7 Hacks For Feeling Less Lonely When Spending Time Alone
Some people love spending time alone while others would much rather be around someone else at all times. Although it is nice to socialize with others, sometimes it's necessary to spend time alone. If you're someone who struggles to be by yourself, you might be looking for some hacks to feel less lonely when you're alone. It can be difficult to really take time in solitude, but the right mental tricks and attitude, you can make spending time alone much easier — and who knows? You might even start to enjoy it.
"People may have difficulty spending time with themselves for several reasons," Jennifer Sweeton, Psy.D., M.S., M.A. tells Bustle. "This can include concerns about missing out (sometimes 'fear or missing out,' or 'FOMO'), being extraverted, or suffering from a mental health condition (such as depression or anxiety). However, it can be beneficial to go solo sometimes, as it provides a break from external influences and allows an individual to reconnect with their values and goals."
Although human connection is important, there are some inevitable times when we will by ourselves, and it's best to embrace it. If you struggling being alone, try these seven expert-backed hacks to help you spend time alone without being lonely.
1. Get Off Social Media
It might sound counterintuitive, but unplugging can help get rid of that feeling of loneliness. "Research has shown that people who passively consume a lot of social media tend to feel more lonely than those who do not," says Sweeton. "This is because social media, such as Facebook, tends to portray people at their best, usually when on vacation or spending time with family and friends. This can give the illusion that everyone else is having fun but you, and that everyone else has a ton of friends they are hanging out with."
2. Spend Time In Nature
There's a reason so many great artists and writers spent their time isolating themselves somewhere in the great outdoors. "Go outside and notice the smells, sensations (such as wind), and sights all around you," says Sweeton. "Allowing your senses to become flooded with what is around you is a fantastic way to stay in the present moment. Being in the here and now reduces loneliness, because loneliness draws your mind out of the present moment and either into the past ... or into the future (which can create anxiety if you are worried about being alone)."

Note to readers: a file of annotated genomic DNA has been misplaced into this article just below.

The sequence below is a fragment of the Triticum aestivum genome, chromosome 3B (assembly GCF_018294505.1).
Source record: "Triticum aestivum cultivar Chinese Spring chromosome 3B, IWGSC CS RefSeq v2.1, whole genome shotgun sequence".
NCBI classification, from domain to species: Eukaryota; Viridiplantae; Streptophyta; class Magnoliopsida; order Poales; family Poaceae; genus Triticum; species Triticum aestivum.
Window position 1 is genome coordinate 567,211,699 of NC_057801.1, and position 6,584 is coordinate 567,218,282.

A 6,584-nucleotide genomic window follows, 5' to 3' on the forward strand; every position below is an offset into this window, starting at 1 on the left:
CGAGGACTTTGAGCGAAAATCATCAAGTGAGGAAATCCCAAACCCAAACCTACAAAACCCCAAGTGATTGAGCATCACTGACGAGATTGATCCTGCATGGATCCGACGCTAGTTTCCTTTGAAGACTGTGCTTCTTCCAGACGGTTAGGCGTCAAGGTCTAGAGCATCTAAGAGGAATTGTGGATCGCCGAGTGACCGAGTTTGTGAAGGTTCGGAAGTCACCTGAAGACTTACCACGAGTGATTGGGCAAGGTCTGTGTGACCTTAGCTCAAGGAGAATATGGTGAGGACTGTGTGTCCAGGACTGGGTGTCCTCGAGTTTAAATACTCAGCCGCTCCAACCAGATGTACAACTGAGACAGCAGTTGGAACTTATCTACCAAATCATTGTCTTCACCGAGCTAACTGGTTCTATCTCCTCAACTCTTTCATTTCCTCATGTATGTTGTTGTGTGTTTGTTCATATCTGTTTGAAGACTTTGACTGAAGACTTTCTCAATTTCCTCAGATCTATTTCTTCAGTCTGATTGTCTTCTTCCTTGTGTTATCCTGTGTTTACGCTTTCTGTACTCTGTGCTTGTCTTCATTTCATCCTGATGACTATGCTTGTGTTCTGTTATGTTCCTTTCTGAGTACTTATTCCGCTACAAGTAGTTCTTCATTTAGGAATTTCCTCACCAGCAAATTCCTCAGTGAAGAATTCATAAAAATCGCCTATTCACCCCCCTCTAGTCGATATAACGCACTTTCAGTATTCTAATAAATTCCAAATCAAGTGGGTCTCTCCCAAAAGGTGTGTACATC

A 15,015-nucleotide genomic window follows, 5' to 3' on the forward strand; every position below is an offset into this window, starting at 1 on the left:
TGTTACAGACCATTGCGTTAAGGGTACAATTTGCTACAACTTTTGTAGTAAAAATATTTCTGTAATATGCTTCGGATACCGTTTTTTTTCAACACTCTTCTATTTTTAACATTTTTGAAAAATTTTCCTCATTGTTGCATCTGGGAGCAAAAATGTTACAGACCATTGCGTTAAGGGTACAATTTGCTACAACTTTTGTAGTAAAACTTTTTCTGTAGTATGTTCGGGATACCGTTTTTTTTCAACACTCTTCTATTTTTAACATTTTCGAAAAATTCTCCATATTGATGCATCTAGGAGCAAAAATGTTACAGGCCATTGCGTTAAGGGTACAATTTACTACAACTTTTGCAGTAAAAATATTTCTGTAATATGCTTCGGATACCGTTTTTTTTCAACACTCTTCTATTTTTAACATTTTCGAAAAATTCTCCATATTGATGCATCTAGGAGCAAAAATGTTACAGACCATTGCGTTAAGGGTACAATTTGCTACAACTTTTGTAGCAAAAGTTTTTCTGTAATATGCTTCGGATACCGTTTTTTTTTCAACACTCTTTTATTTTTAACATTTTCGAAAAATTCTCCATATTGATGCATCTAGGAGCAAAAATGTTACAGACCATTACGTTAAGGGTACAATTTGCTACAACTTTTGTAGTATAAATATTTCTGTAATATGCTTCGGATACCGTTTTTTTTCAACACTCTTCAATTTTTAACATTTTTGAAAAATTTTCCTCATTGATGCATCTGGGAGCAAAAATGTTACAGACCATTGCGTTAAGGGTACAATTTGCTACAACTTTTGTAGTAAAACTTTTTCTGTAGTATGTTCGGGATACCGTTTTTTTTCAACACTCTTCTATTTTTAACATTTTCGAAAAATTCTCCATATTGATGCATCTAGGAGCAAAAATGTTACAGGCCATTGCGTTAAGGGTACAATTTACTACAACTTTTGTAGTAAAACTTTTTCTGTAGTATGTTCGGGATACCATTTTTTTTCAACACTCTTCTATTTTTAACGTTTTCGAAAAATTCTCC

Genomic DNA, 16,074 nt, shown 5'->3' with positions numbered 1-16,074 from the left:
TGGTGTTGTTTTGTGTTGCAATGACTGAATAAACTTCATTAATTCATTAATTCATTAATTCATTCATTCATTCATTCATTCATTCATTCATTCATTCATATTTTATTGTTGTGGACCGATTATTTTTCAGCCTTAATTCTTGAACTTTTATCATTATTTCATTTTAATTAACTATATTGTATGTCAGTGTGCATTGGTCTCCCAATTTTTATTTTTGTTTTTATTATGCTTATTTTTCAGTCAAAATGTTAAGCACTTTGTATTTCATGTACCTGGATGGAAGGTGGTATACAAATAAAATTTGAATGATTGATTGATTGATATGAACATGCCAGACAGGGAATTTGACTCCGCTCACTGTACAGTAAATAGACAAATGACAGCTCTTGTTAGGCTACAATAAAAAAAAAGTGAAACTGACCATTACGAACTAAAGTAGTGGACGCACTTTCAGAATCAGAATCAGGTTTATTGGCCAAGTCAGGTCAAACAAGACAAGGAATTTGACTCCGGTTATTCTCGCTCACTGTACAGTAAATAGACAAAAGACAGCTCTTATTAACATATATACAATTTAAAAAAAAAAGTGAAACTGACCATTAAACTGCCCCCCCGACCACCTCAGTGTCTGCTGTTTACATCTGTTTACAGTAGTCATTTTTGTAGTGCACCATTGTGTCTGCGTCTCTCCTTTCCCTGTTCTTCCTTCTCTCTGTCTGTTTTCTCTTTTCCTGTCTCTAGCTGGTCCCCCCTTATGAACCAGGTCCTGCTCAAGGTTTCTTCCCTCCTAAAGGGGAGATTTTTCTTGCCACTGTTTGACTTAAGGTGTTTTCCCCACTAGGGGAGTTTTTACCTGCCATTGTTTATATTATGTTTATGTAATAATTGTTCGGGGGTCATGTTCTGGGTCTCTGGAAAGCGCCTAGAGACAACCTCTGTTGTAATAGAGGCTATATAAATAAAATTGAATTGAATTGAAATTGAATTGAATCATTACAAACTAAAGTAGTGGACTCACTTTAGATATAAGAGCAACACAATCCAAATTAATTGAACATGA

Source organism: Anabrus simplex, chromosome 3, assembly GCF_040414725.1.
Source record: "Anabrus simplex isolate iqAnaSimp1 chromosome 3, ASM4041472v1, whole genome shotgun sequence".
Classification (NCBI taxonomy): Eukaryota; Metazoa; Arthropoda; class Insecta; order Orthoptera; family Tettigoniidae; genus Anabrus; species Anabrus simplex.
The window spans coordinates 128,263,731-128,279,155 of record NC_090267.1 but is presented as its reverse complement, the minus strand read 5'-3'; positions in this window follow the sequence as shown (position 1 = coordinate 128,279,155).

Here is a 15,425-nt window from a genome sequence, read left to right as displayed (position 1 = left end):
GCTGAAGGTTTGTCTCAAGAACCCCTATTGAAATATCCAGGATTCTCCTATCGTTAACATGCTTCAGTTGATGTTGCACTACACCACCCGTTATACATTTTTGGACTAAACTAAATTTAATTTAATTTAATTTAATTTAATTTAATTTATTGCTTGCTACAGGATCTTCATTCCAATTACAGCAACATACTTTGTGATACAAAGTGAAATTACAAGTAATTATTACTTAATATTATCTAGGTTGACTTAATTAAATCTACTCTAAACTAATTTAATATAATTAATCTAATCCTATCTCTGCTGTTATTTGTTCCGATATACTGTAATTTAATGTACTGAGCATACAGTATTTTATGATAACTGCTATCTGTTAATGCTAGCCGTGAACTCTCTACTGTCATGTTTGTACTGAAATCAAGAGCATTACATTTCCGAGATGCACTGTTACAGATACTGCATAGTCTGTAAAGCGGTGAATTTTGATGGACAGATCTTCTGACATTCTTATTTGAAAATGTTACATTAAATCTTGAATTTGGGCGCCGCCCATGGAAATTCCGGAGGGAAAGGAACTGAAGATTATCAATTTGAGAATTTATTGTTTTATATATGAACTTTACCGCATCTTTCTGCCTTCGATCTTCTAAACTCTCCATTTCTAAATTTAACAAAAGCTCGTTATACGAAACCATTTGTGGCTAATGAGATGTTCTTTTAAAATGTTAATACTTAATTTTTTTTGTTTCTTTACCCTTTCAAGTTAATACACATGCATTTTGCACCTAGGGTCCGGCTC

3. Do Something New
Find something to do in your free time that will help keep you on your toes and distract you. "If being alone leaves you feeling bored out of your mind, it's time to do some exploring and discover new hobbies and interests that can be done alone," Crystal I. Lee, Psy.D. tells Bustle. "You may find you love knitting, gardening, painting, or meditating. Once you find that new interest that totally excites you, you might even look forward to being alone."
4. Challenge Your Thoughts
Challenging any scary, unsupportive, or self-critical thoughts that arise can help make the process of being alone feel easier. "If potentially painful or challenging thoughts arise such as, 'I'm alone because nobody wants to spend time with me,' or 'What if I actually do end up alone,' try challenging these thoughts with other more moderate and supportive thoughts," therapist Annie Wright, LMFT tells Bustle. "For example, 'I spent time with my best friend the other weekend and I have a baby shower to attend at the end of the month. It's not true that no one wants to spend with me when I have things like this lined up,' or 'I'm alone because I'm choosing to spend time alone for my own self-care, not because I don't have other options.'"
5. Imagine You're Dating Yourself
Try imagining that you are dating yourself, and be deeply interested in and curious about cultivating positive experiences for yourself when you're alone. "Take yourself to the nice restaurant, go on a little adventure, follow your impulses and desires, and design a nourishing, spontaneous day or afternoon for yourself," says Wright. "By giving yourself attention, time, and nice treatment, you may find that you don't feel lonely even while you're alone."
6. Investigate The Source Of Your Discomfort
"So often when we are alone we itch to turn to our phones or turn on the TV or radio for noise, company, and distraction," says Wright. "Although this may not necessarily be bad, it can also prevent you from feeling your actual feelings that are surfacing now that you're alone." Instead of following your impulse to text someone or stream something, pause, notice how you're actually feeling, and try breathing into any uncomfortable feelings that may be arising. "If you feel emotional discomfort when you're alone, that's a clue that some important feeling is trying to get your attention," says Wright. "Pay attention to it with gentle and compassionate awareness."
7. See A Therapist
"If you can't stand being alone with your thoughts, considering seeing a therapist," says Lee. "Therapy is not just for people with mental health struggles. Therapy is safe space to begin untangling that mess of thoughts you've been avoiding at all cost. Avoidance isn't doing you any good. So instead of struggling to handle those difficult thoughts and feelings by yourself, do it in the safety of a therapeutic relationship."
Engaging in these habits can help make being alone a lot more bearable.